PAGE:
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Reputation Management: The Why’s and How’s

Reputation Management is the monitoring and maintenance of an individual’s or business’s brand. When we think of brands, it’s most often those belonging to Coke, Nike, and McDonald’s that we believe need ongoing management. The truth, however, is that reputation management is something that should be top of mind for every business—including the business of property management.

Attracting the right tenants means projecting the right message in the marketplace. It also means ensuring the feedback and reviews received from existing customers are favorable and enforces the brand in a positive manner. Yet, studies show that apartments are one of the top two industries most heavily impacted by online reviews, making reputation management something that should be given far more attention than many property managers tend to give to it.

On-site.com put together the following infographic to demonstrate how reviews can impact a property’s success.

If you’re new to reputation management, here are some tips for ensuring the ongoing health of your brand:

  • Set up an alert through Google. You can input a variety of keywords, including the exact name of the property as well as variations. When someone uses the name to create a post of any kind online, Google will notify you.
  • Search regularly. Even if you have alerts on automation, you need to be aware of what’s on the web. Make a list of the common review sites, and then visit them at least on a monthly basis.
  • Be effective and efficient in how you respond (and, yes, you need to respond). For tips on how to keep bad reviews from getting worse (and encourage more positive posts), read more in this article.

A brand is the set of expectations, memories, stories and relationships that, taken together, account for a consumer’s decision to choose one product or service over another. – Seth Godin

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Multifamily Vs. Single Family Investments

Multifamily Investment

Interested in a real estate investment, but not sure whether a single or multi-family property is right for you? The two have their distinct benefits, so it’s a decision best made when armed with the most information.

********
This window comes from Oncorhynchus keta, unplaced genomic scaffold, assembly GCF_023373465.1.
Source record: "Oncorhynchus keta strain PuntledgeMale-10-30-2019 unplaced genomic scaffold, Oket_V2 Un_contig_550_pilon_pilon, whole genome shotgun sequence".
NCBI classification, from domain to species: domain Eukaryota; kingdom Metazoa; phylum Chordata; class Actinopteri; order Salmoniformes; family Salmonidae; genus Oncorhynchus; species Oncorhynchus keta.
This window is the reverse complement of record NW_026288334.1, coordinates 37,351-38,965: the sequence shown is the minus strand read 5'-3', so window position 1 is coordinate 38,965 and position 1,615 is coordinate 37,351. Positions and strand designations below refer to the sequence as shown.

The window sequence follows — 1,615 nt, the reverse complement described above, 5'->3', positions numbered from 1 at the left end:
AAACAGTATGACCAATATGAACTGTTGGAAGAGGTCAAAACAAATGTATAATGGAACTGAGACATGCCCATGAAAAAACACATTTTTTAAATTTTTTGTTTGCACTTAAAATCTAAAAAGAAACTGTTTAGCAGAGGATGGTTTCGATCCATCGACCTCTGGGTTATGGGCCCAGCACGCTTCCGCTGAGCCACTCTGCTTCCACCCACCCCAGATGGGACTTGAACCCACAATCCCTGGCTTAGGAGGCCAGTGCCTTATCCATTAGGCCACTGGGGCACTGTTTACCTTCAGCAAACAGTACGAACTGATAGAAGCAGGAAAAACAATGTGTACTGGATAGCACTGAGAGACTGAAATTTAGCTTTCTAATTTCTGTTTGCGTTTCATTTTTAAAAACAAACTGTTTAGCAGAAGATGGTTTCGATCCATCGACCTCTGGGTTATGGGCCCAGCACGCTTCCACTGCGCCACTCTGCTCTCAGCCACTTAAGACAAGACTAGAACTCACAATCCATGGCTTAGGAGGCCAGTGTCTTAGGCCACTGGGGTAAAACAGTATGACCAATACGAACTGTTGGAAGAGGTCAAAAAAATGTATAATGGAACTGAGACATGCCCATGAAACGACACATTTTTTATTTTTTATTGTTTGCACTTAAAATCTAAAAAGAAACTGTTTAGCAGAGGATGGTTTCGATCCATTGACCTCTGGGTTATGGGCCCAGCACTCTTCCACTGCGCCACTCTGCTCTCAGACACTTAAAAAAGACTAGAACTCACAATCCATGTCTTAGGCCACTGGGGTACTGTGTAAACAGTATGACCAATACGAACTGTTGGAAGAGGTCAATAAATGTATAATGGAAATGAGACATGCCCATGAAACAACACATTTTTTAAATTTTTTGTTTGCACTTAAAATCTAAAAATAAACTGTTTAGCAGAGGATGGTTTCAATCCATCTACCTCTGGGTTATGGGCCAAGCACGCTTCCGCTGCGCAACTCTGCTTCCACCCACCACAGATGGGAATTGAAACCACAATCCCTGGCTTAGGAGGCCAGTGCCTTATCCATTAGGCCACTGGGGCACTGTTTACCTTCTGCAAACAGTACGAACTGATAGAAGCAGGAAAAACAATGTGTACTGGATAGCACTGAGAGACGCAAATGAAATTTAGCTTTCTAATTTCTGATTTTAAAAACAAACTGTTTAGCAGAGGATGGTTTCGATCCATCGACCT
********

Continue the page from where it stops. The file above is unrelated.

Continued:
Real Estate Financial HQ has created the following infographic with the goal of providing an overall comparison of the two.

Which investment type is right for you? If you still need help deciding, the professionals at Class A Management are here to help. Contact us today at 817-284-1411 or by email to info@classamgmt.com.

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When to Allow Apartment Subletting

If you’re a property owner or manager, you know how expensive it is to find new tenants. There’s the cost of cleaning the unit, marketing it, and the loss of rent while it sits unoccupied. So, keeping it occupied is always the ultimate goal.

But, is it worth it to the extent you’d allow a subletting contract to occur? Say, for instance, a tenant must go away on business for 6 months, doesn’t want to lose the unit, and has a viable option for a friend to assume the lease in his absence. Do you allow it? The choice is yours, with these considerations in mind:

Reasons to allow a sublease:

  • The original tenant assumes full responsibility for the continuation of the lease, leaving little to no risk on your shoulders for the subletting tenant.
  • The original tenant pays the rent and the subletting tenant pays him back. This way, you are not the one who is ‘out’ the money.
  • You retain right of approval/refusal for any subletting tenant. This is a given. Every person residing on your property for any length of time is subject to screening.
  • The unit is occupied and continues to generate revenue instead of sitting vacant.

Reasons not to allow a sublease:

  • If your original tenant has already proven to be difficult and unreliable, the situation may worsen when he or she is off the premises.
  • While you can refuse any proposed subtenant, the screening process is out of your hands.
  • In the event legal problems should arise, coordinating with the original tenant and the subtenant could prove to be a logistical nightmare.